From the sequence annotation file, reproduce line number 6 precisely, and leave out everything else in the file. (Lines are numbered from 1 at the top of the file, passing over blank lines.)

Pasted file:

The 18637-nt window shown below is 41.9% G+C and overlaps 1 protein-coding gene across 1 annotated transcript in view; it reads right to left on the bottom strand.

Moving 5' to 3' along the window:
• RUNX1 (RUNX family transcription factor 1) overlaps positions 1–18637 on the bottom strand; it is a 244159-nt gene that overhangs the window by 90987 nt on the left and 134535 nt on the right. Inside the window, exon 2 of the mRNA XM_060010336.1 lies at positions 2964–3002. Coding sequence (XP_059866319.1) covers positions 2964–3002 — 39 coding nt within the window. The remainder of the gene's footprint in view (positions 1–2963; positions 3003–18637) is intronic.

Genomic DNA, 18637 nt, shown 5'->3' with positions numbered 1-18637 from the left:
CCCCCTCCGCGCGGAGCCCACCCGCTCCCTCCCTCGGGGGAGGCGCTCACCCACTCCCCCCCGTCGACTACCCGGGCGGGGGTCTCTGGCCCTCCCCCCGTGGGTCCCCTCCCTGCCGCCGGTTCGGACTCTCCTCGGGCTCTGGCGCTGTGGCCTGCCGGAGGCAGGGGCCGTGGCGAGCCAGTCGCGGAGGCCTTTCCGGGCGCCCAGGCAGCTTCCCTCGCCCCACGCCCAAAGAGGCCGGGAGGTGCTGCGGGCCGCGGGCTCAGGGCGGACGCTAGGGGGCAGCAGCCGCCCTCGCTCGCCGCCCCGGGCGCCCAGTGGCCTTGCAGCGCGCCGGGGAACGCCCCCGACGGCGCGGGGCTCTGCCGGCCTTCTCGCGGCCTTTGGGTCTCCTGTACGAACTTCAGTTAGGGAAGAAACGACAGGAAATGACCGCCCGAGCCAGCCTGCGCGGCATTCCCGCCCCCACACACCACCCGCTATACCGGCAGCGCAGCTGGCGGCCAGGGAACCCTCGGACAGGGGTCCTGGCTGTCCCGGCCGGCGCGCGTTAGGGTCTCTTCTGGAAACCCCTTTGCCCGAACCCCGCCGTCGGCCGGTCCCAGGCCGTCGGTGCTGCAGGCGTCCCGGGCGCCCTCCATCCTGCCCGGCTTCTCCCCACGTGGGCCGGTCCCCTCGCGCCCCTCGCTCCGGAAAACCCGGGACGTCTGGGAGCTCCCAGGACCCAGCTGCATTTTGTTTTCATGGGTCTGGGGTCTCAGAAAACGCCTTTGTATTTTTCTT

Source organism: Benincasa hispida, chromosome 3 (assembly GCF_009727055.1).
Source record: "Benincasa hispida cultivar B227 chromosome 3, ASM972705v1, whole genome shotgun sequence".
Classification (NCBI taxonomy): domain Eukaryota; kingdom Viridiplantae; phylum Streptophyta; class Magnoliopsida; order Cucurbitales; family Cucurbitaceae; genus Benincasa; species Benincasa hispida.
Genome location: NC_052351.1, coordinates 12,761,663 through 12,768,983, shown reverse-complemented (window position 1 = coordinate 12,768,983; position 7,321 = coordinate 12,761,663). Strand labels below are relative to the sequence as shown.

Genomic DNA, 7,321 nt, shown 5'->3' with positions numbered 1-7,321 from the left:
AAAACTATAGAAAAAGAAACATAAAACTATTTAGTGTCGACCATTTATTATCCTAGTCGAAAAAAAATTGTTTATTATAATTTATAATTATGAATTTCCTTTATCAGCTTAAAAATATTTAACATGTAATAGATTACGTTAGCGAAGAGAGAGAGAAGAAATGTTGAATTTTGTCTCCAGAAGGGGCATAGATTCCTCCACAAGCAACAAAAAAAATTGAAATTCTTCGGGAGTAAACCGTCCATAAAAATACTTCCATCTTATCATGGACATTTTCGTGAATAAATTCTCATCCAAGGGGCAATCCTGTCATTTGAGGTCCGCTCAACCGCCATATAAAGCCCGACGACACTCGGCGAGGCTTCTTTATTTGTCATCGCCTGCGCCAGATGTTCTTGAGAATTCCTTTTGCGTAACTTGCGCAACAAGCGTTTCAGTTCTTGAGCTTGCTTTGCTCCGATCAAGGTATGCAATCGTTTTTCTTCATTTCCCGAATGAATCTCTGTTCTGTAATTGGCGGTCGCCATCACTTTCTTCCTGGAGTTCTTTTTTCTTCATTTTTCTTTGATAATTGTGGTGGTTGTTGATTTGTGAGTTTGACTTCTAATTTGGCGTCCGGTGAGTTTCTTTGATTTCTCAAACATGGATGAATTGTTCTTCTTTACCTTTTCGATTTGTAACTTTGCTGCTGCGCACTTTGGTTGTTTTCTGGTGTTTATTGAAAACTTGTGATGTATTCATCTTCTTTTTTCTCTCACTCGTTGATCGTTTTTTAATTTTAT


Source organism: Benincasa hispida, chromosome 3 (assembly GCF_009727055.1).